When I was a young designer, Lou Danziger showed me a booklet designed by Herbert Bayer. It took my breath away. Bayer used a Trompe-l'œil effect to simulate a collection of flowers on top of an open spread. This was one of those moments similar to noticing the arrow in the FedEx logo. It was as if a light had been turned on and the world looked entirely different. The page isn’t a 2-dimensional form? It’s a window into a 3-dimensional world? Who knew?
Clearly Bayer knew this. He used the Trompe-l'œil effect on other pieces including a Nazi propaganda piece in 1936. Paul Rand used the effect on a cover for American Apparel magazine beautifully. I’ve attempted to incorporate this idea into several pieces. Usually someone pipes up and says, “Is that some dirt on the page? What is that? Is that a bug?” Then last night when I was on press with Cedars-Sinai’s Discoveries magazine, my wish was granted. The editor, Laura Grunberger worked with us to create settings for a story on inspiration and new medical devices. In the midst of the press check, I was upset that someone had written on the press sheet before me. But, no, it was part of the effect of the setting. What joy.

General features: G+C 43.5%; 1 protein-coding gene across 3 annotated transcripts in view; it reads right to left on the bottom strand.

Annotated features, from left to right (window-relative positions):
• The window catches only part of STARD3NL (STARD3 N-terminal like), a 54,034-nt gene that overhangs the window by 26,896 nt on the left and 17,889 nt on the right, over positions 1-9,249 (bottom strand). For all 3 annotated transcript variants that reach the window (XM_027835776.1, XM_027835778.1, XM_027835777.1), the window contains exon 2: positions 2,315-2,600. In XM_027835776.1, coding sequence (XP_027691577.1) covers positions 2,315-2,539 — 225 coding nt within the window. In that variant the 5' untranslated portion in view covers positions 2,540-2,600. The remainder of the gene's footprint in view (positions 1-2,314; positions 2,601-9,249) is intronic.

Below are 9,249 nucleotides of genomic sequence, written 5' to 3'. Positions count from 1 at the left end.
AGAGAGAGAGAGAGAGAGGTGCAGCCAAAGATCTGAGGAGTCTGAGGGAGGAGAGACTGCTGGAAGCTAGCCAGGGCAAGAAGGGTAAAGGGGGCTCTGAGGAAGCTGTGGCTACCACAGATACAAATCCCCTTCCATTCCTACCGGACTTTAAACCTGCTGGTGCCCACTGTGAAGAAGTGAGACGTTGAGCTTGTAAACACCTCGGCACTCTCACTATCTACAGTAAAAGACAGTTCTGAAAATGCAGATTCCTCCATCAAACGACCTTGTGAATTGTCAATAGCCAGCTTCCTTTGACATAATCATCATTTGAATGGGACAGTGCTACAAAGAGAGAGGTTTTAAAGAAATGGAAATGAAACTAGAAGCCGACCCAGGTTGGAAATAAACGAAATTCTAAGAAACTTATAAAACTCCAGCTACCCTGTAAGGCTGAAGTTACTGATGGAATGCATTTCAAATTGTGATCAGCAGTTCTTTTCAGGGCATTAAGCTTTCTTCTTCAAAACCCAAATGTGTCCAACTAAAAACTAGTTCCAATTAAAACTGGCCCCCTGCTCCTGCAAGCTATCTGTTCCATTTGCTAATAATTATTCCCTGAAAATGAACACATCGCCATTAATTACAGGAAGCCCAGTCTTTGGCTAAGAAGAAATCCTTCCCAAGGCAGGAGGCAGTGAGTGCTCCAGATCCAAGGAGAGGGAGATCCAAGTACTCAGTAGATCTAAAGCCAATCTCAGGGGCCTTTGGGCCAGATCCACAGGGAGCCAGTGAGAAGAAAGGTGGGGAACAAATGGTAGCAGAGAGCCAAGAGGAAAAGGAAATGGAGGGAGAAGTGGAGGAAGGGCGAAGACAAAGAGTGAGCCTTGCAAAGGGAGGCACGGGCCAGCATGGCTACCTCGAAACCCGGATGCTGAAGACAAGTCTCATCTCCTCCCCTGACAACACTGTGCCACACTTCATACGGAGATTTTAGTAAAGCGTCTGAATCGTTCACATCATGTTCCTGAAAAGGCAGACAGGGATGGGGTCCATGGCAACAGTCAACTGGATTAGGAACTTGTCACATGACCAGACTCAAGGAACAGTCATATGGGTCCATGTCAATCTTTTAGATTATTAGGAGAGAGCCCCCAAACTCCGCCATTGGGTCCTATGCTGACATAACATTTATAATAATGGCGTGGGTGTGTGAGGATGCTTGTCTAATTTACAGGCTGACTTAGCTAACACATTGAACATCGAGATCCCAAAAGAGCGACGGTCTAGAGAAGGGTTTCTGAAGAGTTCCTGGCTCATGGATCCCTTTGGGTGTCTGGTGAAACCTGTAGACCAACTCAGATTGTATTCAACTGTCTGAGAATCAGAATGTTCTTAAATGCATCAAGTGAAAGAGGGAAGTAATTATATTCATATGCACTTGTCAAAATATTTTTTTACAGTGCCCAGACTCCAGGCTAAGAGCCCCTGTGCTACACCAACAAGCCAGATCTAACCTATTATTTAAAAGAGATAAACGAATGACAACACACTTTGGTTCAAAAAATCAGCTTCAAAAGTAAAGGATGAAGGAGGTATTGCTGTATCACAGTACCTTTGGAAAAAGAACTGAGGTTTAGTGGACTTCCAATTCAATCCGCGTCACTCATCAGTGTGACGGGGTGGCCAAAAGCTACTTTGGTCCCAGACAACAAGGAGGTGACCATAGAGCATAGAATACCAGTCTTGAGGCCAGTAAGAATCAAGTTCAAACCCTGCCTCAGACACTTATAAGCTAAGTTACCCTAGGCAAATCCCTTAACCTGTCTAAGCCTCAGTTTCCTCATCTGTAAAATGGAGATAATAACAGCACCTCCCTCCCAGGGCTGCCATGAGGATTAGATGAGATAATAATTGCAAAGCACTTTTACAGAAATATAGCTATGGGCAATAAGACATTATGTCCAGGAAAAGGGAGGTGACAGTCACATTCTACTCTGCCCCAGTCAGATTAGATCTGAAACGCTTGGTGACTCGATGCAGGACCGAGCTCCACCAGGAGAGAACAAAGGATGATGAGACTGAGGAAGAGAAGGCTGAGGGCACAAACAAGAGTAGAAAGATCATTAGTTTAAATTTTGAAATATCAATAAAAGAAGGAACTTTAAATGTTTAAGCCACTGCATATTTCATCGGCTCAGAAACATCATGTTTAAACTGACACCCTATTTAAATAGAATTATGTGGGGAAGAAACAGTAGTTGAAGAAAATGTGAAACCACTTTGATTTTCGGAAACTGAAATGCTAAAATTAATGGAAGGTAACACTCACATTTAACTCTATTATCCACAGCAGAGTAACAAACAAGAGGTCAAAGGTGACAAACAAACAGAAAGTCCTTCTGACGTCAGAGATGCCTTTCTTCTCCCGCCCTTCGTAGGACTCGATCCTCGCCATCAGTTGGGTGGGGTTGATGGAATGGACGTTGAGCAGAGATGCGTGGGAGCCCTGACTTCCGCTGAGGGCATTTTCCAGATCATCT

Images from the Lou Danziger Collection